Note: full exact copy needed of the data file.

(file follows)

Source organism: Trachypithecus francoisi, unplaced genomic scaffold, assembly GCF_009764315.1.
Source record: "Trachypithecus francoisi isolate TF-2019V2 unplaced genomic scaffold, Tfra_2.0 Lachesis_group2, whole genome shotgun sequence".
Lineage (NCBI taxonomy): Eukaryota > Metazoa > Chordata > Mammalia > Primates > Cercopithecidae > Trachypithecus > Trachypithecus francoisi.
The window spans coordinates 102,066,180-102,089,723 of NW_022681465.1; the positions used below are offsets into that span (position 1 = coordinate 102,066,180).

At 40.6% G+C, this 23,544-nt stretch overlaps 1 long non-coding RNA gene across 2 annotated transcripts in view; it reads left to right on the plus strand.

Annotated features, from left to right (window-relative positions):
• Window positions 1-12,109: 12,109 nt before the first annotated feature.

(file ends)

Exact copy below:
Source organism: Trachypithecus francoisi, unplaced genomic scaffold, assembly GCF_009764315.1.
Source record: "Trachypithecus francoisi isolate TF-2019V2 unplaced genomic scaffold, Tfra_2.0 Lachesis_group2, whole genome shotgun sequence".
Lineage (NCBI taxonomy): Eukaryota > Metazoa > Chordata > Mammalia > Primates > Cercopithecidae > Trachypithecus > Trachypithecus francoisi.
The window spans coordinates 102,066,180-102,089,723 of NW_022681465.1; the positions used below are offsets into that span (position 1 = coordinate 102,066,180).

At 40.6% G+C, this 23,544-nt stretch overlaps 1 long non-coding RNA gene across 2 annotated transcripts in view; it reads left to right on the plus strand.

Annotated features, from left to right (window-relative positions):
• Window positions 1-12,109: 12,109 nt before the first annotated feature.